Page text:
During a wide-ranging, lengthy L.A. Board of Education meeting, members launched the first effort in the state to seek more public information about school overhaul campaigns under the controversial parent trigger law. Board member Steve Zimmer said his proposal was aimed at increasing "accurate and objective" information for parents about the trigger process.
The 2010 law gives parents at persistently low-performing schools the right to force out school staff, close their campus or reopen as an independent, publicly financed charter.
On the tablets, the board voted 6 to 0 to authorize the purchase of the devices after senior staff lauded the iPad option as both the best in quality and the least expensive product that met the district's specifications.
L.A. Unified will begin rolling out the devices to 47 campuses. However, by choosing Apple as the sole vendor, the district also made a de facto commitment to spend hundreds of millions of dollars with the Cupertino, Calif., digital giant over the next two years.
The push for tablets came from schools Supt. John Deasy, who made it his goal to close the technology gap for the overwhelming majority of low-income district students. He expects to pay for the tablets with school construction bonds, a controversial source because they are repaid over decades. Such bonds typically are used to build and modernize campuses.
New state and national tests will be taken on computers, and district officials don't want students to lack the necessary experience with them.
Zimmer questioned whether devices other than tablets were more fitting for high school students.
"This is one of the most high-profile contracts this board will ever approve," Zimmer said.
The district is paying $678 per device — higher than tablets available in stores — but the computers will be preloaded with educational software. The price does not include a wireless keyboard, which may be necessary for older students.
Board member Richard Vladovic said members lacked detailed information on costs. He also said he'd dropped and broken two iPads — and students could do the same.
The three-year warranty includes free replacement machines for up to 5% of the value of the purchase, Vladovic was told.
Students will be able to take the computers home and controls will be included to limit undesirable content, such as pornography. Social networking sites will be available to students, with some limits.
A Microsoft representative urged the board to try more than one product and not to rely on one platform. Doing so could cut off the district from future price reductions and innovations, said Robyn Hines, senior director of state government affairs for Microsoft.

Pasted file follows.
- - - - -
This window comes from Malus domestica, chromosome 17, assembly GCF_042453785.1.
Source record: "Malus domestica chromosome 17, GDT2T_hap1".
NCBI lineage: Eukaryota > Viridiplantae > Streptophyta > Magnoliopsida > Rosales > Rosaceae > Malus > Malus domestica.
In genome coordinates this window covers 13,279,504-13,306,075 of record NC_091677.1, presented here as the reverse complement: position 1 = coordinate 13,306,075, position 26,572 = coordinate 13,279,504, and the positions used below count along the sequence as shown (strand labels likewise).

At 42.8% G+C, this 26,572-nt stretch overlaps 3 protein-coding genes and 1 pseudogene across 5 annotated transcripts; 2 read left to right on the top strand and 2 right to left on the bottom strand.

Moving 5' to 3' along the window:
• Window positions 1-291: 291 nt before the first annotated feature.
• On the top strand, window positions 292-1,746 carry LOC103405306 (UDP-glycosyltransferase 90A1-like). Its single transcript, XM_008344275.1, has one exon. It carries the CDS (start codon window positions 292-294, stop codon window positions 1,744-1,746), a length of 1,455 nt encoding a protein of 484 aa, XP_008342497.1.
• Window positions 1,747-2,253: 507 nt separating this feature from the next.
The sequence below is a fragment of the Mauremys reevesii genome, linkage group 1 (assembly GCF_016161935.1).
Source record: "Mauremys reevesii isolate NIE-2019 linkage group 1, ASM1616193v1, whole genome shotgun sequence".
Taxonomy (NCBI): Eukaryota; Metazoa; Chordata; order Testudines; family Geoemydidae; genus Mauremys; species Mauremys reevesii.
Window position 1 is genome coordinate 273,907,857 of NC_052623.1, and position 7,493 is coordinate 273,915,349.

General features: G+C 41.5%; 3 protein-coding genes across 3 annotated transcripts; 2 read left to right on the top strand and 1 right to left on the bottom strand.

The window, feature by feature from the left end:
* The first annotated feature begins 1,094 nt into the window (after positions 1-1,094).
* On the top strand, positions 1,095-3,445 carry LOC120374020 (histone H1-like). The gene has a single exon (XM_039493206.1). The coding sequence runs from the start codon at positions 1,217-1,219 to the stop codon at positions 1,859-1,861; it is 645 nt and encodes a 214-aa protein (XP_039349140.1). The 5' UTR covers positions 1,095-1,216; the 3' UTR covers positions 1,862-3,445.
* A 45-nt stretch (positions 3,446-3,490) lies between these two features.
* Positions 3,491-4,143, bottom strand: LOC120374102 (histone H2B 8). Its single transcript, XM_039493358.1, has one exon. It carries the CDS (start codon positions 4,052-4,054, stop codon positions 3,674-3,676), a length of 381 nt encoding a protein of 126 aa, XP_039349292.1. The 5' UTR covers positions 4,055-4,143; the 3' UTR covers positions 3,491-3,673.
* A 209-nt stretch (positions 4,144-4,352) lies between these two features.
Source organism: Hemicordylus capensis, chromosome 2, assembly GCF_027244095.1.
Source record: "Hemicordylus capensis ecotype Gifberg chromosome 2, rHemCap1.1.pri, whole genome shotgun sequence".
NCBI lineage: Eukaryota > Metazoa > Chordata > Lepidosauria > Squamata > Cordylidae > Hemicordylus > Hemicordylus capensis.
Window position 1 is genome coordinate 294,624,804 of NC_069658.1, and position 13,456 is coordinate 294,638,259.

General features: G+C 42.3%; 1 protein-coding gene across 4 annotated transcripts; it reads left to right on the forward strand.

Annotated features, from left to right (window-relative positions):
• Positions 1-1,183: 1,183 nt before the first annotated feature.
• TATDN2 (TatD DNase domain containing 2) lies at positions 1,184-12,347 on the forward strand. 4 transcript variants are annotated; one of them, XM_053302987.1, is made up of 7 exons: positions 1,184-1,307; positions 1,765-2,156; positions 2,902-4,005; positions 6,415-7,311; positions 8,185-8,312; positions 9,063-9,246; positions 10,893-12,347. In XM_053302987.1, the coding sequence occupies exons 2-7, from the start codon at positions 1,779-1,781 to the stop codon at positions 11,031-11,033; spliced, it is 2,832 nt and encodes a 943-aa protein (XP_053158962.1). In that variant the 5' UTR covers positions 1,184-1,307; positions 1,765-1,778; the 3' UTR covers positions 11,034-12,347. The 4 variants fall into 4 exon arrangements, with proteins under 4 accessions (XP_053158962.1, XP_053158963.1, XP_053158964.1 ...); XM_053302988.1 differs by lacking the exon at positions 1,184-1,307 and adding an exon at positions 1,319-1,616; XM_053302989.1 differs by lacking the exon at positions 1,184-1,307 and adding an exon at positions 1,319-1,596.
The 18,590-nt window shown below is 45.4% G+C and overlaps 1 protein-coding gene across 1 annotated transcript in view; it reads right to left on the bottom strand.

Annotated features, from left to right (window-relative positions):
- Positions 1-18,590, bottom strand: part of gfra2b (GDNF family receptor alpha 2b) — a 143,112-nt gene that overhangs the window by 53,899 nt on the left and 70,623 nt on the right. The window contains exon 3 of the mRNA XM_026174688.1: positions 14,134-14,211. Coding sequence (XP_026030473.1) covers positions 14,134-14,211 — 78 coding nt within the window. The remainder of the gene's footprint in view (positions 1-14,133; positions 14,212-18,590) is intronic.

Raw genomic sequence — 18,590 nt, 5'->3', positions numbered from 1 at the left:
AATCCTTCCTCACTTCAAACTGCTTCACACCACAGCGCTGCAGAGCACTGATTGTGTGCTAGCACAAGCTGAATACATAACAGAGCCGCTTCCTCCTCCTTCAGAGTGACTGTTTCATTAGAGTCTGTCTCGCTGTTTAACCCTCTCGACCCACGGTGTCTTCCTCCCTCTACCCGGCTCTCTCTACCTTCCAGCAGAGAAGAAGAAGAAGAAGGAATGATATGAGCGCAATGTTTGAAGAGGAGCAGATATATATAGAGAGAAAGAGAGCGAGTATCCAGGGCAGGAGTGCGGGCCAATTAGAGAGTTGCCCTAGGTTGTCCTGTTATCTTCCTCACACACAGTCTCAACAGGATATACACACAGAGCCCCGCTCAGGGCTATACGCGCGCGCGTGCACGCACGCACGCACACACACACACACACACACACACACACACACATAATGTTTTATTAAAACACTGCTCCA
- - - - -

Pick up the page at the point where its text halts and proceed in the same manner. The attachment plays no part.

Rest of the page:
But district staff countered that Apple offered the superior product. They also said that students and teachers often change schools and should not have to learn a different platform.
The teachers union has criticized Deasy for appearing in an Apple promotional video before the bidding process.
Deasy said he abstained from involvement in the decision — not because of the video but because he owned a small amount of stock in Apple. He left the board room before consideration of the contract for the same reason, along with board member Bennett Kayser, who also said he owns some Apple stock.
On the parent trigger, the board had voted to seek a repeal of the law. But Kayser changed his vote.
The board's action directs L.A. Unified to provide members with more information related to parent petition campaigns, including evidence of public notice and public meetings, an analysis of five years of school data and a summary of attempts to improve that campus. It also asks the district to develop guidelines for principals and other school staff on how to respond to parent questions about trigger campaigns.
Several speakers criticized the law for sowing conflict on campuses and complained they had been lied to by organizers with Parent Revolution, the Los Angeles nonprofit that lobbied for the law and has assisted efforts in three cities. Raquel Cedillo, a parent at Haddon Avenue Elementary, said organizers had told her that signing the petition would bring every child a laptop computer.
"We're excited about the board approval because it gives parents the right to hear both sides so we can make an educated choice," she said.
But Gabe Rose, Parent Revolution's deputy director, said he was disappointed that the board failed to address the problem of harassment and intimidation by school staff of parents organizing for change. He had urged the board to adopt a code of conduct with disciplinary actions for those who violate it.
In other action, the board approved a $6.8-billion operating budget that, in sharp contrast to recent years, contains some spending increases. Custodial services will be increased, as will school security. But teachers and students in the adult education program testified that their program has suffered another round of reductions.
The board also voted to reject a bid from an independently operated charter school to remain open. Anahuacalmecac International University Preparatory High School had sought a second, five-year charter, as well as permission to expand to offer a kindergarten-through-12th-grade program.